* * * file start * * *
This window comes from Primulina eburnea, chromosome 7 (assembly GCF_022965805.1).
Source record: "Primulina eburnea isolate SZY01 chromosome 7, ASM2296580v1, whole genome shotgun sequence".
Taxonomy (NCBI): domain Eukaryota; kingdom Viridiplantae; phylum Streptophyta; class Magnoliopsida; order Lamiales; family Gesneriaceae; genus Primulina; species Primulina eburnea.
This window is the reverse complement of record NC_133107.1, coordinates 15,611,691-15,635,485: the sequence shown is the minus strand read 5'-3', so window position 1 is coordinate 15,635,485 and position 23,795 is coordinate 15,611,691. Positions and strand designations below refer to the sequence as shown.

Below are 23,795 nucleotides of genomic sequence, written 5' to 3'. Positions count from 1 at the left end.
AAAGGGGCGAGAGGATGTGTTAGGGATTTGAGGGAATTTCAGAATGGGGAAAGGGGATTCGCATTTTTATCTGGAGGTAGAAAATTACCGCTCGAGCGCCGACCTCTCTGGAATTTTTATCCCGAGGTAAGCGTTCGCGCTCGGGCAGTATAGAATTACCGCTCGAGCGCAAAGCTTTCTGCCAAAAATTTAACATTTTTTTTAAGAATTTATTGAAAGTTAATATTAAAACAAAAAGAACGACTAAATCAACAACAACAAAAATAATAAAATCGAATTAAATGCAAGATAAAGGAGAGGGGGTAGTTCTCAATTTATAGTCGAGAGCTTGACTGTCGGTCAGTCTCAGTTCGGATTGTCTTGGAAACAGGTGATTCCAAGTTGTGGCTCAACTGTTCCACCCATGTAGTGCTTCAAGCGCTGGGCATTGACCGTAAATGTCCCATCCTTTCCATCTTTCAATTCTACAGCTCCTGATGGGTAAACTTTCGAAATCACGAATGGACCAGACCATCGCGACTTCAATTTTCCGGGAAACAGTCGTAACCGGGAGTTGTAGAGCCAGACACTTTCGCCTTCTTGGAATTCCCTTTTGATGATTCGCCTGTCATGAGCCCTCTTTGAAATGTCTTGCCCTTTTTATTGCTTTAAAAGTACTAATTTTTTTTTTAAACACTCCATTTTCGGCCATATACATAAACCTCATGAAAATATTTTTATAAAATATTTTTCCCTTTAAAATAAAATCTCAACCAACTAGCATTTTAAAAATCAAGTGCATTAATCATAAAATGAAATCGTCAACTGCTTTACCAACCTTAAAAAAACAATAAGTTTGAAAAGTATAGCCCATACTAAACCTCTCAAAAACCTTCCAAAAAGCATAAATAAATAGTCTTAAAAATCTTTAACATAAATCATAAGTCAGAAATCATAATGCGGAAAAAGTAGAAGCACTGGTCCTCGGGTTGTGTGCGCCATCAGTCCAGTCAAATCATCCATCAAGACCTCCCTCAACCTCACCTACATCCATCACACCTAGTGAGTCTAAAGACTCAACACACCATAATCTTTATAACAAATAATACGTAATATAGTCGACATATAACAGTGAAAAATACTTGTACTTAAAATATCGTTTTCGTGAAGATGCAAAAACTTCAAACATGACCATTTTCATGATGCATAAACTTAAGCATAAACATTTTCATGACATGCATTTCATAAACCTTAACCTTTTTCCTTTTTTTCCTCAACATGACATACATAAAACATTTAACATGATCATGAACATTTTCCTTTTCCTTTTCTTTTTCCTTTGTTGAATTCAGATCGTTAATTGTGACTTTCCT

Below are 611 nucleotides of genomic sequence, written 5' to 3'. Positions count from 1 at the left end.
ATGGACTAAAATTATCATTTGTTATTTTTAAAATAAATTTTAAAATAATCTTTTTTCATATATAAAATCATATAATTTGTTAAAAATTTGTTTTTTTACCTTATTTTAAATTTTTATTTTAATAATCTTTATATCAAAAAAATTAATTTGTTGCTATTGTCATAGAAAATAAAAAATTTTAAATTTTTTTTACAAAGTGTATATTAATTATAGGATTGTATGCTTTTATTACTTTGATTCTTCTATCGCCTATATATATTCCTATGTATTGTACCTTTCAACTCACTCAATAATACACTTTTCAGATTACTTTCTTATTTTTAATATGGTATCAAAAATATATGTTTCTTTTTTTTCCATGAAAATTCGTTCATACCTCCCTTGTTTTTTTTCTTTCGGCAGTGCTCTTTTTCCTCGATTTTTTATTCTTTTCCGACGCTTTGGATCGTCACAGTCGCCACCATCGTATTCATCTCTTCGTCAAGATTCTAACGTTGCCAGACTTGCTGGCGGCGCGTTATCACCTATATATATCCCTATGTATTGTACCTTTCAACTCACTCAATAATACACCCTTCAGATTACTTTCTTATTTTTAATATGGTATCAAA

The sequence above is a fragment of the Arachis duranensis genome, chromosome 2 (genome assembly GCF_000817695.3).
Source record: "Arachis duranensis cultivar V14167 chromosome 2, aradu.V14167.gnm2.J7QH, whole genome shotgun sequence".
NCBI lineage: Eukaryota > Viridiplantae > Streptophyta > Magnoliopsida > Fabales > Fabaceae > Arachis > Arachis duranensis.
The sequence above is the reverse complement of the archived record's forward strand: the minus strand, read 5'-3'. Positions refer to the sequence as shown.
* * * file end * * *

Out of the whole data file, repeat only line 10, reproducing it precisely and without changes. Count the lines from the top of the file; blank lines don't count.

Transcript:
Source record: "Arachis duranensis cultivar V14167 chromosome 2, aradu.V14167.gnm2.J7QH, whole genome shotgun sequence".